Maybe the St. Louis Cardinals knew what they were doing when they decided to let Albert Pujols walk.
For a decade, as a member of the Redbirds, Pujols was the most feared hitter in baseball. Now, it's starting to look like those days are over.
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Grant you, it's April, and it wouldn't take much for Pujols to get going again. But the fact of the matter is, for $240 million, you shouldn't be allowed to have month-long slumps.
Still, the Angels should have seen this coming.
In 2008, Pujols posted a career-high 1.114 on-base plus slugging percentage. Since then, his batting average has fallen from .357 to .327 to .312 to .299. His on-base percentage has dropped from .462 to .443 to .414 to .366, and his slugging percentage, which was at .653 in '08, fell to .541 last season.
Seems like a semi-alarming trend for a guy you just inked to a 10-year deal.
Three consecutive seasons where he wasn't quite as good as the year before. Was he still a great hitter? Yes. He ranked 10th in the National League last season in OPS. But the problem is, Los Angeles didn't sign him to be the 9th, 10th or 11th best hitter in the league. They signed him to be the best, even at 32-years-old.
Teammate Torii Hunter believes it's just a matter of Pujols adjusting to a new league.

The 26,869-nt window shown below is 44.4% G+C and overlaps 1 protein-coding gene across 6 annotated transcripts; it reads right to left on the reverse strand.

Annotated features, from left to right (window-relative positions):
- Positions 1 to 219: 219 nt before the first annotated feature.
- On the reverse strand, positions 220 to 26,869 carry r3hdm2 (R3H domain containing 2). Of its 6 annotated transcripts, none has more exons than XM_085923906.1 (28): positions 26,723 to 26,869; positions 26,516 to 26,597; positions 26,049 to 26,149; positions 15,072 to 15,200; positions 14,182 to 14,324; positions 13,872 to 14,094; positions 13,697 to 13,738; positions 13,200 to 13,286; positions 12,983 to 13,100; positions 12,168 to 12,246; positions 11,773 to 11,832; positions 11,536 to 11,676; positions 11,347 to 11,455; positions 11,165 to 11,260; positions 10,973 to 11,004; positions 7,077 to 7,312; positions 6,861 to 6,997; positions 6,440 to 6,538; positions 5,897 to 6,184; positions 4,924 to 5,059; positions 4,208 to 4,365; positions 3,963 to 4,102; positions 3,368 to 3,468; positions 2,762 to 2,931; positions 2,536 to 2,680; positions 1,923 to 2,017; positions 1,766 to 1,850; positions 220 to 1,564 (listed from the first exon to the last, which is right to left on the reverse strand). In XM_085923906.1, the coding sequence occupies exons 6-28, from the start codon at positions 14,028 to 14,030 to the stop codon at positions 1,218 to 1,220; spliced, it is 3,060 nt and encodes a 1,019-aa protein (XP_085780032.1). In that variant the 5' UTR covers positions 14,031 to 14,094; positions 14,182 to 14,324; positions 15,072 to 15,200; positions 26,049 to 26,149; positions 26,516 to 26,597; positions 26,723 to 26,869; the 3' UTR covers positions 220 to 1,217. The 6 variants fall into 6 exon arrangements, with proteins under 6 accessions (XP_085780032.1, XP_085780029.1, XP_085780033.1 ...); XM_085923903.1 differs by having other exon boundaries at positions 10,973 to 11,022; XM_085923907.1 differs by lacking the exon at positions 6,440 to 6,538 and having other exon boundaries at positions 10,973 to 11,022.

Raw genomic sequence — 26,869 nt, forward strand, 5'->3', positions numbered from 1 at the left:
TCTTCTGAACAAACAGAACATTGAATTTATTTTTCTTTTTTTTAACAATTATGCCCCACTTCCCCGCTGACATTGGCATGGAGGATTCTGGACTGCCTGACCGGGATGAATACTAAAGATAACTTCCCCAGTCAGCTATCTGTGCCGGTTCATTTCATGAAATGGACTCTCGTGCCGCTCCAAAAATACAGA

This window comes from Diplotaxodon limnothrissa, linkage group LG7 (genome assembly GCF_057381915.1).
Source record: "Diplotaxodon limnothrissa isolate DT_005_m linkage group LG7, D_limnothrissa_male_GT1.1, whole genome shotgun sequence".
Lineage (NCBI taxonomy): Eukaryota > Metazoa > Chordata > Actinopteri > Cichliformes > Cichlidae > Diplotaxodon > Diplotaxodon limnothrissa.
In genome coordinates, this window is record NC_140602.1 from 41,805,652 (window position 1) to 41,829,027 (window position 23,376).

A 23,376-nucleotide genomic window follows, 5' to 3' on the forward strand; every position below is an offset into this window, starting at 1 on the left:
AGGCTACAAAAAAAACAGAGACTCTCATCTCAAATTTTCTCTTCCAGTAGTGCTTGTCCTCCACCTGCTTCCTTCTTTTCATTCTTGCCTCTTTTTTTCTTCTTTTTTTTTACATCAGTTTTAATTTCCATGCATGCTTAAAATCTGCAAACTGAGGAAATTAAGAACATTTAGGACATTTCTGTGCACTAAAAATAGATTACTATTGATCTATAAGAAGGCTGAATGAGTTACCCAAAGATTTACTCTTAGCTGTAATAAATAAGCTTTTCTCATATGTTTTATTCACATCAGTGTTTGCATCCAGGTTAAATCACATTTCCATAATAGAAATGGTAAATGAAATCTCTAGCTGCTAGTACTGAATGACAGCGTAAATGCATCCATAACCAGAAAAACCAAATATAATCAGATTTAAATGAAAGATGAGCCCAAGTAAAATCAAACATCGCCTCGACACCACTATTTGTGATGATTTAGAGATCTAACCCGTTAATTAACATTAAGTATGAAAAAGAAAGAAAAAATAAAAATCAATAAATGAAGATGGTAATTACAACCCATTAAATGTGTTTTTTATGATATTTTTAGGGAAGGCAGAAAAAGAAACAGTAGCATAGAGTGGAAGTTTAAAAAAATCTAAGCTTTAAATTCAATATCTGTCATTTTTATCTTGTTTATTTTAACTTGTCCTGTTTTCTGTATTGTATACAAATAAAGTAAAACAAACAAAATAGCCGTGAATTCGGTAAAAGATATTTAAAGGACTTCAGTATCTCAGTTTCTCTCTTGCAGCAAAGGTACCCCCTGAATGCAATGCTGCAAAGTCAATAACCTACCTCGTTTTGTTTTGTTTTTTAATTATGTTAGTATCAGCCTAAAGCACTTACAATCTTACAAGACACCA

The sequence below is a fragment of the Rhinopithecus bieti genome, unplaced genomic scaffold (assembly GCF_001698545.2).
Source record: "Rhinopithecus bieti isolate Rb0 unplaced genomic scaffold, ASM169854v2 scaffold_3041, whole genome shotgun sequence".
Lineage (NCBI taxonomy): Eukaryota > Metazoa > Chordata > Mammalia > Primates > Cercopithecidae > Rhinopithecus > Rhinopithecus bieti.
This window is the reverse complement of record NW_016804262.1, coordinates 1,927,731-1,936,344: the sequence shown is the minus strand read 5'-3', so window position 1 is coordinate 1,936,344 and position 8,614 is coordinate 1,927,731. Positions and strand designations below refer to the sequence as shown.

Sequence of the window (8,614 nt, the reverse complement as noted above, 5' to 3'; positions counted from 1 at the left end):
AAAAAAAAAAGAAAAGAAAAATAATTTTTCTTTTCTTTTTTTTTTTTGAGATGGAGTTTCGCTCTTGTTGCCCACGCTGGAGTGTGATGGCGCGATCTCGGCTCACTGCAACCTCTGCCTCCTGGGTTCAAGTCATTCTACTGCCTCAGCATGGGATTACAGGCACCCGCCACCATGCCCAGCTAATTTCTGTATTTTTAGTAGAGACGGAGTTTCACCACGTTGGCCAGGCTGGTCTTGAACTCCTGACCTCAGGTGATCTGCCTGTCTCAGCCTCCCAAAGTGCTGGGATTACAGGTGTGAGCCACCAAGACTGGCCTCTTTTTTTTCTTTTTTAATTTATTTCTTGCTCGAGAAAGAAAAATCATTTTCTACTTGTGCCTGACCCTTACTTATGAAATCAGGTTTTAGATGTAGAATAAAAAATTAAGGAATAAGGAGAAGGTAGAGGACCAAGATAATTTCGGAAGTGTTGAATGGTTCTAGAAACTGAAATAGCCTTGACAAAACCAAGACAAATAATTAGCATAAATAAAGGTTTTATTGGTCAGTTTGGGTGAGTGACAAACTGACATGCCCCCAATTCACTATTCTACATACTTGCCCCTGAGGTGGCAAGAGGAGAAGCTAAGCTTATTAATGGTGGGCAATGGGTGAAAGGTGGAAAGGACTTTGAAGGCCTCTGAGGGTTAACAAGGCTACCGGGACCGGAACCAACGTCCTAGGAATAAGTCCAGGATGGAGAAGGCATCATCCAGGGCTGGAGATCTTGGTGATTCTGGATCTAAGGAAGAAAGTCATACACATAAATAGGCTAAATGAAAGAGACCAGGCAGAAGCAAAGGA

"For Albert, this is totally different," Hunter said. "He doesn't know any of the pitchers. But when he figures it out, there's going to be trouble. This guy is good, man."
Yeah, he's good. One of the best of all-time. And maybe it's that simple. Stop pressing and get use to the pitchers he's facing.
Except -- again, there are signs that Pujols' days of being baseball's best are over.
He's clearly not as patient at the plate as he once was. In 2008, he averaged one walk every 7.5 at-bats. In '09, it was up to one every 9 at-bats. Now, he's up to one every 23.
He's also now constantly chasing curveballs and sliders that are outside the strike zone. A classic example of an older player trying to speed up his bat against fastballs and being fooled by off-speed stuff. In fact, Pujols is hitting just .091 against those pitches this year.
In short, if you throw him anything besides gas, odds are he's not doing much with it.
Again, it's only 18 games into the season. Maybe it's just a slump, or maybe he is in fact pressing. But regardless, those 72 at-bats have reinforced the image of a hitter that opponents no longer fear. And if Pujols continues to be only a shadow of his former self, the next decade is going to seem like an eternity for Los Angeles fans.